It is accepted truth that many software developers run on, among other beverages, coffee. Perhaps it shouldn’t come as too much of a surprise to find that Pedal Java, a new coffee venture in Knoxville, was started by Andrew Mrozkowski, a software developer with more than 25 years of experience writing ECMA-based languages. And with that many years of writing code in various office spaces, he has certainly encountered many cups of office coffee, which he says “is almost always terrible, undrinkable swill.”
His pursuit to have better coffee breaks at an office initially led to buying gadgets for making coffee, such as crank grinders and kettles, to sample all the locally roasted beans. Soon, he was making drinks for coworkers and friends.
“I just got better at making great coffee drinks in small spaces,” he says.
As the name correctly suggests, Pedal Java is a coffee shop on a bicycle, with an actual kitchen sink. Utilizing the mobility of the business, Pedal Java makes pour-over coffees and lattes available at events and gatherings that happen in areas that Mrozkowski calls “coffee dead zones.” Since launching his business last fall, Pedal Java has served its coffee near sporting events, musical performances and street fairs.
Mrozkowski’s love of coffee started at an early age. “My dear, departed mother loved coffee,” says Mrozkowski, who grew up in Asheville, North Carolina. At the age of 8, he would take sips from her coffee cup; by the time he was 12, he’d make a pot of coffee for both of them.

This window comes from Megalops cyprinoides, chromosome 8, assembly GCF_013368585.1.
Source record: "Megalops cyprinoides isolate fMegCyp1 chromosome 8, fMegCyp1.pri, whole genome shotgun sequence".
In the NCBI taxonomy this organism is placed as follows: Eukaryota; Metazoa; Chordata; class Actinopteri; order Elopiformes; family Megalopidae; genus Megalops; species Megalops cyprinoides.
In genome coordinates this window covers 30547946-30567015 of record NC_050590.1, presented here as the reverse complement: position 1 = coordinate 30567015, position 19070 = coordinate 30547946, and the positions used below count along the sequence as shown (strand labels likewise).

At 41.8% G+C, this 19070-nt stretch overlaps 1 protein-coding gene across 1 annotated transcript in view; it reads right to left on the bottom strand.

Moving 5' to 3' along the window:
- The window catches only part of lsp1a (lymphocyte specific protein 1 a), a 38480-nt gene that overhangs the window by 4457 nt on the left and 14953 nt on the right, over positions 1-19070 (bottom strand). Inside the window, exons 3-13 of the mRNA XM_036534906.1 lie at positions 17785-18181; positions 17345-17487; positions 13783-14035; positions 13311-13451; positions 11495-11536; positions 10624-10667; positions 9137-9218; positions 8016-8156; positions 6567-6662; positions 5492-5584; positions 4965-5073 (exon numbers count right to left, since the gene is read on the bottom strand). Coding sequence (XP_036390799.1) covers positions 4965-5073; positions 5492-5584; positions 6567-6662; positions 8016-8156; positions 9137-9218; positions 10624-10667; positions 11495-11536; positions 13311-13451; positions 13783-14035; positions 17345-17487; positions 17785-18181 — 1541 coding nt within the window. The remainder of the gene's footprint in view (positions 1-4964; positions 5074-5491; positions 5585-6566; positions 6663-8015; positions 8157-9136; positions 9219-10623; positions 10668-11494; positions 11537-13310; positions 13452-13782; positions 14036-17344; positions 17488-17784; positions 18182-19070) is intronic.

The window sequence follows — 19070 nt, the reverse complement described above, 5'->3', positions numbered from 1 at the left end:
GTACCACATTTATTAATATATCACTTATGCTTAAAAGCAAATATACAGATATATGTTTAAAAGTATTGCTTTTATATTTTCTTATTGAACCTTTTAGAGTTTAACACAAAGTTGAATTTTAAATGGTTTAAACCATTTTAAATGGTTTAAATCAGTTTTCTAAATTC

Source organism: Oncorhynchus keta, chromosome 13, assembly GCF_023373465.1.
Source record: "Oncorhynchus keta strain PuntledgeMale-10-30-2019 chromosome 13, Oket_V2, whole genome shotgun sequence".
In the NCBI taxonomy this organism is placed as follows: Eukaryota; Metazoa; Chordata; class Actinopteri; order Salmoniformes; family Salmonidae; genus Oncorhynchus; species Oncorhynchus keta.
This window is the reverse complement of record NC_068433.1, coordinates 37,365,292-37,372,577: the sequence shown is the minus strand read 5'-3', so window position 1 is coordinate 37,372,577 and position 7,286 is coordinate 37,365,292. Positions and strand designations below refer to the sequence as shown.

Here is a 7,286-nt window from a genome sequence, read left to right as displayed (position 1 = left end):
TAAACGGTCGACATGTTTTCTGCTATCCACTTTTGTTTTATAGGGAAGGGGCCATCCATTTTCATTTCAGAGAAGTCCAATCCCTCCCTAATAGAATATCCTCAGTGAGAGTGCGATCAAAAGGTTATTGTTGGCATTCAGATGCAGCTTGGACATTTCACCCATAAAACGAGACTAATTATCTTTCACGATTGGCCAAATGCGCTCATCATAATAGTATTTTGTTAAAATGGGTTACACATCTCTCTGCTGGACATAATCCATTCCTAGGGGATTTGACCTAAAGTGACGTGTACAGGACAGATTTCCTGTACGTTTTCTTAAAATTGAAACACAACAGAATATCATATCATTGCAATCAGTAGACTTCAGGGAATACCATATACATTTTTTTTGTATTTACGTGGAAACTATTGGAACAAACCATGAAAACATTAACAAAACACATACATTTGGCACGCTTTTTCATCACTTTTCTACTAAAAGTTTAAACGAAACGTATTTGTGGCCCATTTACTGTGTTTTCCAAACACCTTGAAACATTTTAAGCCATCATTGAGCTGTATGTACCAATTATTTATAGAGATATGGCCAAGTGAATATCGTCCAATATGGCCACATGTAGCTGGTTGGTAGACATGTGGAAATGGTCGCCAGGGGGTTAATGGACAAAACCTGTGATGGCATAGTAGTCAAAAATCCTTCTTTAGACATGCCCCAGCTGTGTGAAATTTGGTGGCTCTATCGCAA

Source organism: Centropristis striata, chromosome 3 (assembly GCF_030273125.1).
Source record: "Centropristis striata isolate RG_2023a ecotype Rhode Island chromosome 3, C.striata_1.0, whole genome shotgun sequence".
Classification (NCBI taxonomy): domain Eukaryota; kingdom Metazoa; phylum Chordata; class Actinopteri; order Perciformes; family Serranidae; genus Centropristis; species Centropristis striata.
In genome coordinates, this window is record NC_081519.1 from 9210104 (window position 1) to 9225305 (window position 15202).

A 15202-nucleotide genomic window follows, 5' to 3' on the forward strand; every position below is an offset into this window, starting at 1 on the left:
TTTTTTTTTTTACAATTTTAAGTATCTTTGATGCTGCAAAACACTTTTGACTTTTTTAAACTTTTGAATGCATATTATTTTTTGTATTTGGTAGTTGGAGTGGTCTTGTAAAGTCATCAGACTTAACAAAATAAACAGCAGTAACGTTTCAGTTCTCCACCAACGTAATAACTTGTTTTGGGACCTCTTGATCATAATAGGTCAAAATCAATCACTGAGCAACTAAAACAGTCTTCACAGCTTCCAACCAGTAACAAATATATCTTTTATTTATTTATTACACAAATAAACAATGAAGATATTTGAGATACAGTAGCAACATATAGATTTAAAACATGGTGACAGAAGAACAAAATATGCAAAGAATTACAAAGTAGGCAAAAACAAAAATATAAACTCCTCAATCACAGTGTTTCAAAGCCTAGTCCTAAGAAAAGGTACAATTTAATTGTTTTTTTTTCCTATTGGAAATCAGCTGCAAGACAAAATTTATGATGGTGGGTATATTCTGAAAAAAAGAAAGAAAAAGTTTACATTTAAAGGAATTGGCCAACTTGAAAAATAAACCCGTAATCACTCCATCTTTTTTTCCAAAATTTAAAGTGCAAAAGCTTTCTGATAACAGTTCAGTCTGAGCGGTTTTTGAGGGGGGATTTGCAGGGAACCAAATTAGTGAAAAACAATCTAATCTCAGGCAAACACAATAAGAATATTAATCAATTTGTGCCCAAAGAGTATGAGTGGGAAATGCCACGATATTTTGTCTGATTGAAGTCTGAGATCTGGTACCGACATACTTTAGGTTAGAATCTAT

“When I left for college at UNC Greensboro, she gave me a four-cup mini Mr. Coffee and cackled with laughter when I told her I put cream in the pot before brewing and then used the same pot for drinking,” he recalls.
Mrozkowski, who is still freelancing as a developer, plans to build a Pedal Java franchise that would allow him to leave software development altogether. But he believes that in some ways, his programming experience is what taught him many lessons that helped bring him to entrepreneurship.
“Software taught me there is always more than one way to skin a cat, but solutions that are the simplest are almost always the best,” he says. “And I wanted Pedal Java to find those people and bring hot fresh coffee and espresso drinks right to their desks with a smile.”
And for Pedal Java, launching his street-level startup has been a success, partly because of what Knoxville offers. “For me, Knoxville represented a city poised between old, southern charm and energetic, entrepreneurial growth,” he says. “Knoxville embraces its historic roots in music, art, architecture and business.”
He adds that Knox County is also large enough to allow huge companies and manufacturing quick access to I-40 and I-75, making it a great job market with terrific housing values.
Mrozkowski also credits local businesses, including Adventure RV, Master Battery, the Golden Roast coffee roasters and Echelon Cycles, for helping guide him in the building of the physical Pedal Java equipment, as well as keeping the machine running. “Whether they helped me once or weekly, they are all appreciated, and I sing the local praises to anyone who wants to know.”